Alan Kurdi photo demands the world to care about refugees

The powerful image of Alan Kurdi's lifeless body, washed up on the beach of Turkey, has focused the word's attention on the dire situation Syrian refugees face. The photograph forms a narrative in a way almost nothing else has, propelling a public outcry for action.
A paramilitary police officer carries the lifeless body of a migrant child after a number of boats capsized, near the Turkish resort of Bodrum early Wednesday, Sept. 2, 2015. (DHA/Associated Press)
Listen17:32

WARNING: This post contains disturbing images

The refugee crisis is a story that's taken on a new urgency this week thanks in large part to a photograph, an image, that's having ripple effects of its own... the images of the three-year-old Syrian boy Alan Kurdi lying face down, washed up on the shore in Turkey.

A paramilitary police officer investigates the scene before carrying away the lifeless body of Alan Kurdi, 3, near the Turkish resort of Bodrum early Wednesday, Sept. 2, 2015 (AP/DHA)

He and his family -- father, mother and five-year-old brother -- had fled Syria in a dinghy. Only the father survived. Alan Kurdi's aunt, Fatima Kurdi, who goes by Tima, lives in Coquitlam, British Columbia. 

Tima Kurdi, aunt of Alan and Galib Kurdi, speaks of her loss 1:59
...when the boat flipped upside down, and the wave keep pushing him down, those two boys they were in his arms... and screamed 'daddy please don't die' - Fatima   Kurdi , Alan  Kurdi's  aunt

The photo of Alan Kurdi -- as simple as it is devastating -- has sparked anger, sadness and outrage unmatched by any of them. 

To discuss the ripple effects of this photo, we convened two people who have thought a lot about it.

  • David Walmsley is Editor in Chief of the Globe and Mail.  His paper published a wide shot of Alan Kurdi on its front page yesterday.  He was in Toronto.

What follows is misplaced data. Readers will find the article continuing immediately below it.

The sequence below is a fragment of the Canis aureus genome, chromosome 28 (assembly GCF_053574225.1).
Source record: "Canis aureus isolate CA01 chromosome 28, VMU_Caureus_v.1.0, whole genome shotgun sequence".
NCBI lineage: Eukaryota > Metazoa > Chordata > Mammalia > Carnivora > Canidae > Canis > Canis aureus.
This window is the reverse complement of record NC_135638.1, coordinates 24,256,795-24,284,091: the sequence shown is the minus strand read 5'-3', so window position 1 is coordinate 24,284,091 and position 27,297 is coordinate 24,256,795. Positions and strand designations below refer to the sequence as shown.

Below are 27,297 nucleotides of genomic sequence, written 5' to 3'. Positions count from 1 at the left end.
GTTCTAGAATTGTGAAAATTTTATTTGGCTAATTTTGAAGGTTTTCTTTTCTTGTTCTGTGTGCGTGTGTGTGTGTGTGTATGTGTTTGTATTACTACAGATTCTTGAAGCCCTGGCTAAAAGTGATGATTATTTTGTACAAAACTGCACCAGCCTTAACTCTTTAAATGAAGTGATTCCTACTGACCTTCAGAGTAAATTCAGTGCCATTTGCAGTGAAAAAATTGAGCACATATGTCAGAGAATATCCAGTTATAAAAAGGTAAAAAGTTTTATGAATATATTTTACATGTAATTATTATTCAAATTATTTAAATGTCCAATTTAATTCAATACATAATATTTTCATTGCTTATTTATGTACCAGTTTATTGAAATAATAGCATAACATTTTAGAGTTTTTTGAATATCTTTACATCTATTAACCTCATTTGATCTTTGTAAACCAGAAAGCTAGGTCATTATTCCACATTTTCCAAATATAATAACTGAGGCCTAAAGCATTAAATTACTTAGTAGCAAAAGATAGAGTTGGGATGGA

• Patty Rhule is the director of exhibit development at the Newseum, a museum dedicated to the news.  She was in Washington. 
     

This segment was produced by The Current's Sujata Berry, Sonya Buyting and Gord Westmacott.
 


There has been no shortage of devastating photographs coming out of the civil war in Syria and the refugee crisis that has followed.

Here are 6 iconic photos that captured the world's attention.
 

Vietnam napalm attack

In this June 8, 1972, file photo, South Vietnamese forces follow behind terrified children, including nine-year-old Kim Phuc, centre, as they run down Route 1 near Trang Bang after an aerial napalm attack on suspected Viet Cong hiding places. (Nick Ut/AP)

Abu Ghraib​  
One in a series of shocking images, this photo shows an unidentified detainee standing on a box with a bag on his head and wires attached to him in the Abu Ghraib prison near Baghdad, Iraq. (AP)

Oka crisis 
Canadian soldier Patrick Cloutier and Saskatchewan Native Brad Laroque alias Freddy Kruger, come face to face in a tense standoff at the Kahnesatake reserve in Oka, Que., Saturday Sept. 1, 1990. (Shaney Komulainen/Canadian Press)
 
Tiananmen Square 
In this June 5, 1989 file photo, a Chinese man stands alone to block a line of tanks heading east on Beijing's Changan Blvd. from Tiananmen Square (Jeff Widener/Associated Press) (Jeff Widener/AP)
 
Woolworth's sit-in 
This May 28, 1963, file photograph shows a sit-in demonstration at a Woolworth's lunch counter in Jackson, Miss., where whites poured sugar, ketchup and mustard over heads of the demonstrators. Seated at the counter, from left, are John Salter, Joan Trumpauer and Anne Moody. (Fred Blackwell/Jackson Daily News/AP)

Viet Cong execution 
In this Feb. 1, 1968, file photo, South Vietnamese Gen. Nguyen Ngoc Loan, chief of the National Police, fires his pistol into the head of suspected Viet Cong officer Nguyen Van Lem on a Saigon street, early in the Tet Offensive. (Eddie Adams/AP)